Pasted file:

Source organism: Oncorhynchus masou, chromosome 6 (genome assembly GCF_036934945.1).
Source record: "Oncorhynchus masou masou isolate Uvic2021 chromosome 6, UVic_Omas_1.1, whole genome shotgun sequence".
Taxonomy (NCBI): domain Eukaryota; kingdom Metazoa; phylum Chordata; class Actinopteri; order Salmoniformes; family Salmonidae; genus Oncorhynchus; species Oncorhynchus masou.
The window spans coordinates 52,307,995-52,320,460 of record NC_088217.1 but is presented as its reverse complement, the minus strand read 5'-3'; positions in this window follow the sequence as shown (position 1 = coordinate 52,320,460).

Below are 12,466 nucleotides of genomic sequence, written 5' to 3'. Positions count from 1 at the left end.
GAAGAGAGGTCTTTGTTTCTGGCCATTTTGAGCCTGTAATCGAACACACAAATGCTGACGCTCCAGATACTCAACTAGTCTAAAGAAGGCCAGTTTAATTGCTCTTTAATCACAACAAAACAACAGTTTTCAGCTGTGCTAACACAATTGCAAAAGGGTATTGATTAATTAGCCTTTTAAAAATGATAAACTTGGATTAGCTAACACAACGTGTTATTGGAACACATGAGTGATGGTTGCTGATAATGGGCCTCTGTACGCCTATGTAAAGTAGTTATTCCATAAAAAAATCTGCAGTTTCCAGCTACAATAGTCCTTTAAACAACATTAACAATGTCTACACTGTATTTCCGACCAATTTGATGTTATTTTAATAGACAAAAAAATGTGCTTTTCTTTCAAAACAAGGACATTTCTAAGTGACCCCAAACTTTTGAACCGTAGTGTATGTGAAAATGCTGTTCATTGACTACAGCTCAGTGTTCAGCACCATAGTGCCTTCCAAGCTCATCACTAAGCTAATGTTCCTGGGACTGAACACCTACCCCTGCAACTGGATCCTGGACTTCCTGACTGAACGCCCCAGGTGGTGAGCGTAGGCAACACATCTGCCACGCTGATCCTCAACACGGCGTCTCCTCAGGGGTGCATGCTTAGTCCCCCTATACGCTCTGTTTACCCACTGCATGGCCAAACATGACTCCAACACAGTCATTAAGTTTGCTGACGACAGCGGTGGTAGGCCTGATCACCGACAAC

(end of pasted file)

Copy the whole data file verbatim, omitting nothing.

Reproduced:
Source organism: Oncorhynchus masou, chromosome 6 (genome assembly GCF_036934945.1).
Source record: "Oncorhynchus masou masou isolate Uvic2021 chromosome 6, UVic_Omas_1.1, whole genome shotgun sequence".
Taxonomy (NCBI): domain Eukaryota; kingdom Metazoa; phylum Chordata; class Actinopteri; order Salmoniformes; family Salmonidae; genus Oncorhynchus; species Oncorhynchus masou.
The window spans coordinates 52,307,995-52,320,460 of record NC_088217.1 but is presented as its reverse complement, the minus strand read 5'-3'; positions in this window follow the sequence as shown (position 1 = coordinate 52,320,460).

Below are 12,466 nucleotides of genomic sequence, written 5' to 3'. Positions count from 1 at the left end.
GAAGAGAGGTCTTTGTTTCTGGCCATTTTGAGCCTGTAATCGAACACACAAATGCTGACGCTCCAGATACTCAACTAGTCTAAAGAAGGCCAGTTTAATTGCTCTTTAATCACAACAAAACAACAGTTTTCAGCTGTGCTAACACAATTGCAAAAGGGTATTGATTAATTAGCCTTTTAAAAATGATAAACTTGGATTAGCTAACACAACGTGTTATTGGAACACATGAGTGATGGTTGCTGATAATGGGCCTCTGTACGCCTATGTAAAGTAGTTATTCCATAAAAAAATCTGCAGTTTCCAGCTACAATAGTCCTTTAAACAACATTAACAATGTCTACACTGTATTTCCGACCAATTTGATGTTATTTTAATAGACAAAAAAATGTGCTTTTCTTTCAAAACAAGGACATTTCTAAGTGACCCCAAACTTTTGAACCGTAGTGTATGTGAAAATGCTGTTCATTGACTACAGCTCAGTGTTCAGCACCATAGTGCCTTCCAAGCTCATCACTAAGCTAATGTTCCTGGGACTGAACACCTACCCCTGCAACTGGATCCTGGACTTCCTGACTGAACGCCCCAGGTGGTGAGCGTAGGCAACACATCTGCCACGCTGATCCTCAACACGGCGTCTCCTCAGGGGTGCATGCTTAGTCCCCCTATACGCTCTGTTTACCCACTGCATGGCCAAACATGACTCCAACACAGTCATTAAGTTTGCTGACGACAGCGGTGGTAGGCCTGATCACCGACAAC